Marici - "Rays of Light" - Goddess of Dawn

ABS 308

 Code: ABS 308

  Country: India (north-east)

  Style: Late Pala Style

  Date: 1000 - 1100

  Dimensions in cm WxHxD: 11 x 20

  Materials: Brass

This image represents one of several known forms of the youthful three-headed and eight-armed Marici, her left head being that of a sow. Marici is stepping to the right with the right leg bent and the left one straight as in a Violent fight (pratyalidha), placed on a single lotus mounted on a moulded, rectangular, stepped pedestal. The front of the pedestal is decorated with seven pigs and Rahu the charioteer above them with a makara head as part of the chariot in front of him. Marici, the “rays oflight”, and goddess of dawn is related to the male sun-god Surya, whose chariot is, drawn by seven horses, and to the male moon-god Candra, whose chariot is drawn by seven goose. Marici holds the various attributes in her eight hands. The principal right hand is damaged and the attribute remains unknown; above are an arrow (sara), an small effigy of Ganpati held in the vandanabhinaya-mudra, and a sword (capa). The left hands hold a diamond sceptre (vajra) in the left principal hand, above a hook (ankusa) used for elephants, a branch of the Asoka tree (Lat.: Saraca indica), and a bow (capa). Marici is clad in a cloth tied around the hips with a jewelled belt. She has bejewelled ornaments, namely a small crown in front of the tall knot of hair with a bejewelled tip decorated with a tiny effigy of Vairocana, necklaces, bracelets on the upper arms and wrists, and anklets.
 
Of the few Pala bronzes of Marici known this appears to be perhaps the finest.
 
 (Formerly von Schroeder Collection 2014-12)
Marici (Buddhism)
(From Wikipedia, the free encyclopedia)

Marici (lit. "Ray of Light"), is a deva, as well as a bodhisattva associated with light and the sun. She is among the lists one of the guardian devas, specifically the Sixteen Devas, the Twenty Devas and the Twenty-Four Devas. In Taoism and Chinese folk religion, Doumu (Chinese: pinyin: Dǒumǔ Yuánjūn) is considered to be synonymous with Mārīcī within Chinese Esoteric Buddhism.
 
Marici is depicted in several ways. Some examples included:
*As a man or woman on an open lotus, the lotus itself sometimes perched on the back of seven sows.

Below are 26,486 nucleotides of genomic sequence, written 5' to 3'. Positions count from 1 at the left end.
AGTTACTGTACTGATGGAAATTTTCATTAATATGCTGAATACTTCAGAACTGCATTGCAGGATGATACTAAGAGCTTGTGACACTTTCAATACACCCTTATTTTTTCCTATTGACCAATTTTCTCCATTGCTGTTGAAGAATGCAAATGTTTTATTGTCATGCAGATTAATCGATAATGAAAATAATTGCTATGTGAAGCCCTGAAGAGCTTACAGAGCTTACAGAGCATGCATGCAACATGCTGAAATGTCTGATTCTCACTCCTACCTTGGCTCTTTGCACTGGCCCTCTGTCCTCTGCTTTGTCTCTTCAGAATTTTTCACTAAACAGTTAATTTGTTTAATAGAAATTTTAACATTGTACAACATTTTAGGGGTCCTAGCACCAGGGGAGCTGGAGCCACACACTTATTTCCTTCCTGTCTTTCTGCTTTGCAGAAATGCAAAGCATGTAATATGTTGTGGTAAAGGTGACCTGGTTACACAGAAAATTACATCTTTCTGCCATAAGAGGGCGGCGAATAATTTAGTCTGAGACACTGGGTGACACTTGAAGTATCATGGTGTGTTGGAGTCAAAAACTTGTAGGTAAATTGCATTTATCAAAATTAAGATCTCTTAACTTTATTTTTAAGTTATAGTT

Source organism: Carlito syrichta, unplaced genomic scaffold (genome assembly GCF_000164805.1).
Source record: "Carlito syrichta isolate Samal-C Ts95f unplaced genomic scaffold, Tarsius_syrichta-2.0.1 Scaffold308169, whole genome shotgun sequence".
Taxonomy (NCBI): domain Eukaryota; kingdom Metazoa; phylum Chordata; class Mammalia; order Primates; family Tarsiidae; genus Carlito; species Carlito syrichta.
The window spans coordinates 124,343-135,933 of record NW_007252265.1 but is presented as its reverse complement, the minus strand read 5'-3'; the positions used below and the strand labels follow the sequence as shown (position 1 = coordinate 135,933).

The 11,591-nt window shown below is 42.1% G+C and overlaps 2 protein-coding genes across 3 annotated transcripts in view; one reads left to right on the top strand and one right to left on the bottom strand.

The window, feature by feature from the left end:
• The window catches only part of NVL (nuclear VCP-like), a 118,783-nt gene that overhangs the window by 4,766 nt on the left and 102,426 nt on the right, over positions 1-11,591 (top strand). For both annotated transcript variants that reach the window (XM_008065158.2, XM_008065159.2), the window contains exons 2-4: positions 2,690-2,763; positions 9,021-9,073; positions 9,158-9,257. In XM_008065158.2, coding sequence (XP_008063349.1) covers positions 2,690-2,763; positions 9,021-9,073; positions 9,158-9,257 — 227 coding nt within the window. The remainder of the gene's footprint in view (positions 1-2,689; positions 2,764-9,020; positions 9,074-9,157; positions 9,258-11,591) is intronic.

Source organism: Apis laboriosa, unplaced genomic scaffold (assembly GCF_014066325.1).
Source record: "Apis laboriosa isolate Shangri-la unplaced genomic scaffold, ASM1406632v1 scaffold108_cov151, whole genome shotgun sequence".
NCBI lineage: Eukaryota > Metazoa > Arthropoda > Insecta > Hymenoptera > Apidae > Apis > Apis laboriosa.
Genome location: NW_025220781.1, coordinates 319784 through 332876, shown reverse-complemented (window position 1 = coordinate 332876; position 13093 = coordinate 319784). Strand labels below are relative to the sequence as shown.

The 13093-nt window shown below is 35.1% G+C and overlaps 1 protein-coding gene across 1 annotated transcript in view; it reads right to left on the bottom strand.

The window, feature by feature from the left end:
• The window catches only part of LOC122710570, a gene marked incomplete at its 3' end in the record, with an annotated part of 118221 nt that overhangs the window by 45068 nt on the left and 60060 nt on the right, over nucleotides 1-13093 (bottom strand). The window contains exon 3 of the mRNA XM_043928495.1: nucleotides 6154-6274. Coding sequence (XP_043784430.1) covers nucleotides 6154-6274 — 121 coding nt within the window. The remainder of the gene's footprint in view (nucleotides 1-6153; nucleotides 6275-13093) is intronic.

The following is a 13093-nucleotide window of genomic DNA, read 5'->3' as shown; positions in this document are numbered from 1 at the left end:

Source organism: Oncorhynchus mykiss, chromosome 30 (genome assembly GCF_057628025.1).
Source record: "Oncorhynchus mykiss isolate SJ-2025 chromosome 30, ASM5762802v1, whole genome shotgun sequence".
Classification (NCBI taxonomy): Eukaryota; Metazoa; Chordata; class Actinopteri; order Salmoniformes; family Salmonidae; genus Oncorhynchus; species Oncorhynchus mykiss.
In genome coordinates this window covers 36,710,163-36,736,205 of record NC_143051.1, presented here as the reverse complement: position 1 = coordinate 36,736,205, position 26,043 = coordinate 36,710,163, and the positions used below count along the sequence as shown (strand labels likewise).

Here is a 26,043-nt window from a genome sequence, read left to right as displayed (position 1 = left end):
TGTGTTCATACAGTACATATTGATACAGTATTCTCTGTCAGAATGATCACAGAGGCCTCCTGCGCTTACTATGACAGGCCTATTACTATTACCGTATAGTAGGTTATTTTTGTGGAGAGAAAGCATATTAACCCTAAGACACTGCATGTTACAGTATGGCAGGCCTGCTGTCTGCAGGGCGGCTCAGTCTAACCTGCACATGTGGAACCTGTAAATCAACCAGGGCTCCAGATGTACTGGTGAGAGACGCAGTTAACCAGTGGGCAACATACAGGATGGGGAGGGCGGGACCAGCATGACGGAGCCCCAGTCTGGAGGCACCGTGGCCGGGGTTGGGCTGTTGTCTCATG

*As a male deity riding a boar, often having two or six arms.
*Riding a fiery chariot pulled by seven savage boars or sows.
*As a multi-armed woman with a different weapon in each hand standing or sitting on the back of a boar.
*As having three faces and six or eight arms.
 
In Tibetan literature, the Bari Gyatsa contains five different descriptions of Marici:
*Oḍḍiyāna Mārīcī
*Kalpa Ukta Mārīcī
*Kalpa Ukta Vidhinā Sita Mārīcī
*Aśokakāntā Mārīcī
*Oḍḍiyāna Krama Mārīcī
 
The Drub Tab Gyatso has six descriptions:
*White with five faces and ten hands
*Yellow with three faces and eight hands
*Yellow with three faces and eight hands
*Dharmadhātu Īsvarī, red with six faces and twelve hands
*Picumī, yellow with three faces and eight hands
*Red with three faces and twelve hands
 
The Nartang Gyatsa and Rinjung of Taranata describe one form.
Both the Vajravali and Mitra Gyatsa describe a mandala of Mārīcī that includes twenty-five surrounding figures.
This is not an exhaustive list, and many more depictions of Mārīcī exist throughout the Buddhist world.
 
Origins
The origins of Mārīcī are obscure; however, she appears to be an amalgamation of Indic, Iranian and non-Indo-Iranian antecedents spanning 1500 years.
 
She is also thought to have originated from the Vedic goddess of dawn Usas.

Bautze-Picron, Claudine, 2001. “Between Sakyamuni and Vairocana: Marici, Goddess of Light and Victory”, Silk Road Art and Archaeology, No. 7, (2001). Silk Road Art and Archaeology.

de Mallmann, Marie-Thérèse, 1975. Introduction à l'iconographie du tântrisme bouddhique. Paris: Adrien Mainsonneuve (Jean Maisonneuve successeur (1970). Pp. 55—56, 259-65

Donaldson, Thomas E., 1995. “Orissan Images of Varahi, Oddiyana Marici, and Related Sow-Faced Goddesses”, Artibus Asiae, Vol. LV, Nos. 1/2. Artibus Asiae. Pp. 155—82, 20 figs

Mitra, Mallar, 1991. “Images of Marichi found in the Museums of Calcutta”, Studies in Archaeology. Studies in Archaeology. Pp. 343-54, pls. 43-50